Craven spat once again as he stepped carefully around a patch of mud, automatically plotting firm footholds ahead. He squinted in the bright morning sunlight. At least he wasn’t hung-over today, but would he ever get that bitter taste out of his mouth? He glared at Ona’tah, who gave him a sweet smile in response. He was sure she was laughing at him inside her head. ‘What was that stuff she made me drink?’ he asked.
‘I told you,’ replied Finbow. ‘Niganega’a—a remedy made from willow bark that will ease your pain and stop that nasty, deep cut turning bad.’
Craven didn’t think the pain was easing, and if it wasn’t for Ona’tah, there would be none. How could dried bits of plants cure ailments as well as modern medicine from England? These Savages had strange ideas about health. This very morning, their departure was delayed because Ona’tah wanted to bathe in the stream. A bath! Who ever heard of such a thing? ‘You never mentioned you had a daughter.’
‘Didn’t think I had one.’
‘I beg your pardon?’ Craven turned to Finbow, and the look on the old Irishman’s face touched his heartstrings.
‘I thought she’d died.’ A single tear ran down Finbow’s cheek, and he glanced at Ona’tah beside him. ‘Five years ago, New France banned Indians living within its area of influence from trading with the British, but my clan ignored their threats. Two months ago, we paid the price for our defiance when the Eagle Clan village was attacked by French militia. When I returned from a journey a week later, I found the village burned to the ground and Ona’tah gone—’
The light dawned in Craven’s mind. ‘So, that’s why you wanted to fight the Crapauds.’
‘So, now you know Ona’tah is alive, will you abandon this fight and go home?’
‘Ona’tah’s grandmother and some of my oldest friends died in that attack. I shall never forgive the French.’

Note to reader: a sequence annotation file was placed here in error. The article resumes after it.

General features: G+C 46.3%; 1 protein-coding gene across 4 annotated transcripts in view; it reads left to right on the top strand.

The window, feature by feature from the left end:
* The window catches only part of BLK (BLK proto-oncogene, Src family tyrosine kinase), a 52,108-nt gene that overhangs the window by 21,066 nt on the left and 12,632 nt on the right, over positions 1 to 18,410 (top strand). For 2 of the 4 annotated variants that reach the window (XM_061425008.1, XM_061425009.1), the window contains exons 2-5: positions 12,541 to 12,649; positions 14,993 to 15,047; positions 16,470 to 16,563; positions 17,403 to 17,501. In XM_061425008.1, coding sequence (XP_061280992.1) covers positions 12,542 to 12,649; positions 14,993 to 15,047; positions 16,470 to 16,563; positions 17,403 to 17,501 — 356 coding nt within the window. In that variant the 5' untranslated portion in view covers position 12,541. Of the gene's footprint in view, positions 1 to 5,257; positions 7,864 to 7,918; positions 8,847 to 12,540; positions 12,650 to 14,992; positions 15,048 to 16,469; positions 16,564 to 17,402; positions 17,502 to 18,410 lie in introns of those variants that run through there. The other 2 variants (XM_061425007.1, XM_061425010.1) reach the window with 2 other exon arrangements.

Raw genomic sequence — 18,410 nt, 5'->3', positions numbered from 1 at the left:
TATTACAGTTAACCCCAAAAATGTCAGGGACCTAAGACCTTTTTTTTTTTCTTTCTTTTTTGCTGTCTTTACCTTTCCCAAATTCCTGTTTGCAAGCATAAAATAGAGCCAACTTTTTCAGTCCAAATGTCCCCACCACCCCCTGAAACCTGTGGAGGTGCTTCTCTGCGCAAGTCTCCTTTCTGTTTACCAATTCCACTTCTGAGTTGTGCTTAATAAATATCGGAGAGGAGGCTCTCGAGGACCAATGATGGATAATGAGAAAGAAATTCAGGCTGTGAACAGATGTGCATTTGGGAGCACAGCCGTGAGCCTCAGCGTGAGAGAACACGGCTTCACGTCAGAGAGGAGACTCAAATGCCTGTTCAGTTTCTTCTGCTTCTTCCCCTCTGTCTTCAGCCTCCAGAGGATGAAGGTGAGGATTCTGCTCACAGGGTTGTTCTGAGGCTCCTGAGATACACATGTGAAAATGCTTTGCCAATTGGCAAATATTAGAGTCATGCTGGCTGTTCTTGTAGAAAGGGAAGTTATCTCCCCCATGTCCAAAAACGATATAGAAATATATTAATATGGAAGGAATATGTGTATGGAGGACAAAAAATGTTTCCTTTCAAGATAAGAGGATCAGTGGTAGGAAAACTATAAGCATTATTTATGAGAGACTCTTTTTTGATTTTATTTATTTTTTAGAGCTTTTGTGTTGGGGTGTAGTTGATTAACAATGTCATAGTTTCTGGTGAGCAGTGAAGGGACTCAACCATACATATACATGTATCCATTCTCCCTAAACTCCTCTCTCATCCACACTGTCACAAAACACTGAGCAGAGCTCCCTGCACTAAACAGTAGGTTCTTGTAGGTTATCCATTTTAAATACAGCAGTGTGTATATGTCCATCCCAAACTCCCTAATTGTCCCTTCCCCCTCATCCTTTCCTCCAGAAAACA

Craven reached up to scratch the cut. Ona’tah frowned and shook her head. He pulled his hand away and grit his teeth. ‘It stings.’
‘You’re lucky, so you are,’ said Finbow. ‘Ona’tah is the best medicine woman in the whole Six Nations. Once she cuts those stitches out, you’ll be as handsome as ever and with a pretty scar to boot.’
Glancing down the slope, Craven chose an indirect route of descent that would even out the gradient and give firm footing all the way. ‘What’s this Six Nations thing? I’ve heard Waggener and Washington mention it, but nobody’s ever told me what it means.’
Finbow strolled along beside Craven, but Ona’tah loped ahead taking the path he’d chosen. Ona’tah’s fawn-coloured buckskin leggings clung tight to her muscled legs, though her buttocks and hips stretched the skin at the top where her swaying motions threatened to burst a seam. He glanced away. He really shouldn’t look at Finbow’s daughter so; she was only a kid.
‘Well, you see,’ said Finbow. ‘The Ganung’sisne’ha are not just one tribe, there are six.’
Craven scratched his beard and then winced as he caught one of Ona’tah’s stitches. There’d be trouble if he’d damaged it. ‘So, the Mingos are one of those tribes?’